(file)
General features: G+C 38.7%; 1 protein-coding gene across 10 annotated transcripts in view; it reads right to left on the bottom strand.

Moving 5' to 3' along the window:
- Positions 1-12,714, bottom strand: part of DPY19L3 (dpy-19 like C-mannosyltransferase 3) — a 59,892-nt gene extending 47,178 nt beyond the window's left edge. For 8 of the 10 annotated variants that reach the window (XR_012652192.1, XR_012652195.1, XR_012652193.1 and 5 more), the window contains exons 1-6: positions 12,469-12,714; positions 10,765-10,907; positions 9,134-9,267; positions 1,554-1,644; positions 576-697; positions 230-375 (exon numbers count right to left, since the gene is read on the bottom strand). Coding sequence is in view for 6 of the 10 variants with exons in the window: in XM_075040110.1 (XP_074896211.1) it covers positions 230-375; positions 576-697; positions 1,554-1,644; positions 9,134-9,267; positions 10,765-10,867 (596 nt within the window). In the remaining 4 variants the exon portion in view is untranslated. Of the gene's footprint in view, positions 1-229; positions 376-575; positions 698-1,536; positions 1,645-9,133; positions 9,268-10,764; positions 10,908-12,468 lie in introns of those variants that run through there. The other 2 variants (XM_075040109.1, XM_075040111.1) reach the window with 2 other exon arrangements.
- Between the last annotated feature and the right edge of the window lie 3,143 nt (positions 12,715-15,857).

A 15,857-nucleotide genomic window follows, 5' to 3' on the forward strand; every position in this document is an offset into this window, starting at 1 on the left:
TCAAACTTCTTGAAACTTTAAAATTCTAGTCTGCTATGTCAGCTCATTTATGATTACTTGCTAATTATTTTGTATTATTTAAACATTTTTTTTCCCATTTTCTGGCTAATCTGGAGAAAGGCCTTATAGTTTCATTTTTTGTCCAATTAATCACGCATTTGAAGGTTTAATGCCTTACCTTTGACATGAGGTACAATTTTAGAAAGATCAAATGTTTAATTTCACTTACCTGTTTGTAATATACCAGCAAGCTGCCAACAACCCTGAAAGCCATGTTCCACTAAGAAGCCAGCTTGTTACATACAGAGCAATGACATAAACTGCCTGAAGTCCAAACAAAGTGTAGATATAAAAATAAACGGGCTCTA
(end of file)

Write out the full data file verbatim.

General features: G+C 38.7%; 1 protein-coding gene across 10 annotated transcripts in view; it reads right to left on the bottom strand.

Moving 5' to 3' along the window:
- Positions 1-12,714, bottom strand: part of DPY19L3 (dpy-19 like C-mannosyltransferase 3) — a 59,892-nt gene extending 47,178 nt beyond the window's left edge. For 8 of the 10 annotated variants that reach the window (XR_012652192.1, XR_012652195.1, XR_012652193.1 and 5 more), the window contains exons 1-6: positions 12,469-12,714; positions 10,765-10,907; positions 9,134-9,267; positions 1,554-1,644; positions 576-697; positions 230-375 (exon numbers count right to left, since the gene is read on the bottom strand). Coding sequence is in view for 6 of the 10 variants with exons in the window: in XM_075040110.1 (XP_074896211.1) it covers positions 230-375; positions 576-697; positions 1,554-1,644; positions 9,134-9,267; positions 10,765-10,867 (596 nt within the window). In the remaining 4 variants the exon portion in view is untranslated. Of the gene's footprint in view, positions 1-229; positions 376-575; positions 698-1,536; positions 1,645-9,133; positions 9,268-10,764; positions 10,908-12,468 lie in introns of those variants that run through there. The other 2 variants (XM_075040109.1, XM_075040111.1) reach the window with 2 other exon arrangements.
- Between the last annotated feature and the right edge of the window lie 3,143 nt (positions 12,715-15,857).

A 15,857-nucleotide genomic window follows, 5' to 3' on the forward strand; every position in this document is an offset into this window, starting at 1 on the left:
TCAAACTTCTTGAAACTTTAAAATTCTAGTCTGCTATGTCAGCTCATTTATGATTACTTGCTAATTATTTTGTATTATTTAAACATTTTTTTTCCCATTTTCTGGCTAATCTGGAGAAAGGCCTTATAGTTTCATTTTTTGTCCAATTAATCACGCATTTGAAGGTTTAATGCCTTACCTTTGACATGAGGTACAATTTTAGAAAGATCAAATGTTTAATTTCACTTACCTGTTTGTAATATACCAGCAAGCTGCCAACAACCCTGAAAGCCATGTTCCACTAAGAAGCCAGCTTGTTACATACAGAGCAATGACATAAACTGCCTGAAGTCCAAACAAAGTGTAGATATAAAAATAAACGGGCTCTA